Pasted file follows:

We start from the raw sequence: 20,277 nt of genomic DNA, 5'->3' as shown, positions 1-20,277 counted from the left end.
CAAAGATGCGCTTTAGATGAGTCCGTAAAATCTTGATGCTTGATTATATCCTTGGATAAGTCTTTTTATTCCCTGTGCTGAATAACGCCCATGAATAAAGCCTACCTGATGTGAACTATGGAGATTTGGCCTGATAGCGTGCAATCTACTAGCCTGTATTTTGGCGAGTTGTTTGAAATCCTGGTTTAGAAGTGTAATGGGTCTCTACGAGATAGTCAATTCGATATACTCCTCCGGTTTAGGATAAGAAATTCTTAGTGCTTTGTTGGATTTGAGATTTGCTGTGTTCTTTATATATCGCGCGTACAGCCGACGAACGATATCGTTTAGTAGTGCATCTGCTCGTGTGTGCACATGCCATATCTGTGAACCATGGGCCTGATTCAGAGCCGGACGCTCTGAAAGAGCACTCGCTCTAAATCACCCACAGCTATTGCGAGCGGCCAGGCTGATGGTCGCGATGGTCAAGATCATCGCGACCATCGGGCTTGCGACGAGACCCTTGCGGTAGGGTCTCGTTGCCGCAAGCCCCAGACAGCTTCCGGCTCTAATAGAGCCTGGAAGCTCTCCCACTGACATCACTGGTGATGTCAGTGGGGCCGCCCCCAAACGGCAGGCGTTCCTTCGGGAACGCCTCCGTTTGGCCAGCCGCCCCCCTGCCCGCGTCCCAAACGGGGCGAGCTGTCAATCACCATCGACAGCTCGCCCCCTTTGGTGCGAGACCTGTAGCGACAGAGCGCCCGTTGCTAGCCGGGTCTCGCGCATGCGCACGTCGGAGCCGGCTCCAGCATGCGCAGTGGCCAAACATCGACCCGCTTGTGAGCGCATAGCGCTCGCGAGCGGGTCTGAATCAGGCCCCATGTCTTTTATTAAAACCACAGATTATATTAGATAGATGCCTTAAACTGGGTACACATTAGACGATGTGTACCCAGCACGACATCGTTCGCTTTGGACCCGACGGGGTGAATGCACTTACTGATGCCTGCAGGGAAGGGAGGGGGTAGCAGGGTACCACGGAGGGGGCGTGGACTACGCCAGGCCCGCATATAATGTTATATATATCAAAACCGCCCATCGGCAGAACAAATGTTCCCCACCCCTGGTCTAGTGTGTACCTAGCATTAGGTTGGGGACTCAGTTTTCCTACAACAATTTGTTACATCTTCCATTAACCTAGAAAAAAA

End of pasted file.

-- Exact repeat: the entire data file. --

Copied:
We start from the raw sequence: 20,277 nt of genomic DNA, 5'->3' as shown, positions 1-20,277 counted from the left end.
CAAAGATGCGCTTTAGATGAGTCCGTAAAATCTTGATGCTTGATTATATCCTTGGATAAGTCTTTTTATTCCCTGTGCTGAATAACGCCCATGAATAAAGCCTACCTGATGTGAACTATGGAGATTTGGCCTGATAGCGTGCAATCTACTAGCCTGTATTTTGGCGAGTTGTTTGAAATCCTGGTTTAGAAGTGTAATGGGTCTCTACGAGATAGTCAATTCGATATACTCCTCCGGTTTAGGATAAGAAATTCTTAGTGCTTTGTTGGATTTGAGATTTGCTGTGTTCTTTATATATCGCGCGTACAGCCGACGAACGATATCGTTTAGTAGTGCATCTGCTCGTGTGTGCACATGCCATATCTGTGAACCATGGGCCTGATTCAGAGCCGGACGCTCTGAAAGAGCACTCGCTCTAAATCACCCACAGCTATTGCGAGCGGCCAGGCTGATGGTCGCGATGGTCAAGATCATCGCGACCATCGGGCTTGCGACGAGACCCTTGCGGTAGGGTCTCGTTGCCGCAAGCCCCAGACAGCTTCCGGCTCTAATAGAGCCTGGAAGCTCTCCCACTGACATCACTGGTGATGTCAGTGGGGCCGCCCCCAAACGGCAGGCGTTCCTTCGGGAACGCCTCCGTTTGGCCAGCCGCCCCCCTGCCCGCGTCCCAAACGGGGCGAGCTGTCAATCACCATCGACAGCTCGCCCCCTTTGGTGCGAGACCTGTAGCGACAGAGCGCCCGTTGCTAGCCGGGTCTCGCGCATGCGCACGTCGGAGCCGGCTCCAGCATGCGCAGTGGCCAAACATCGACCCGCTTGTGAGCGCATAGCGCTCGCGAGCGGGTCTGAATCAGGCCCCATGTCTTTTATTAAAACCACAGATTATATTAGATAGATGCCTTAAACTGGGTACACATTAGACGATGTGTACCCAGCACGACATCGTTCGCTTTGGACCCGACGGGGTGAATGCACTTACTGATGCCTGCAGGGAAGGGAGGGGGTAGCAGGGTACCACGGAGGGGGCGTGGACTACGCCAGGCCCGCATATAATGTTATATATATCAAAACCGCCCATCGGCAGAACAAATGTTCCCCACCCCTGGTCTAGTGTGTACCTAGCATTAGGTTGGGGACTCAGTTTTCCTACAACAATTTGTTACATCTTCCATTAACCTAGAAAAAAA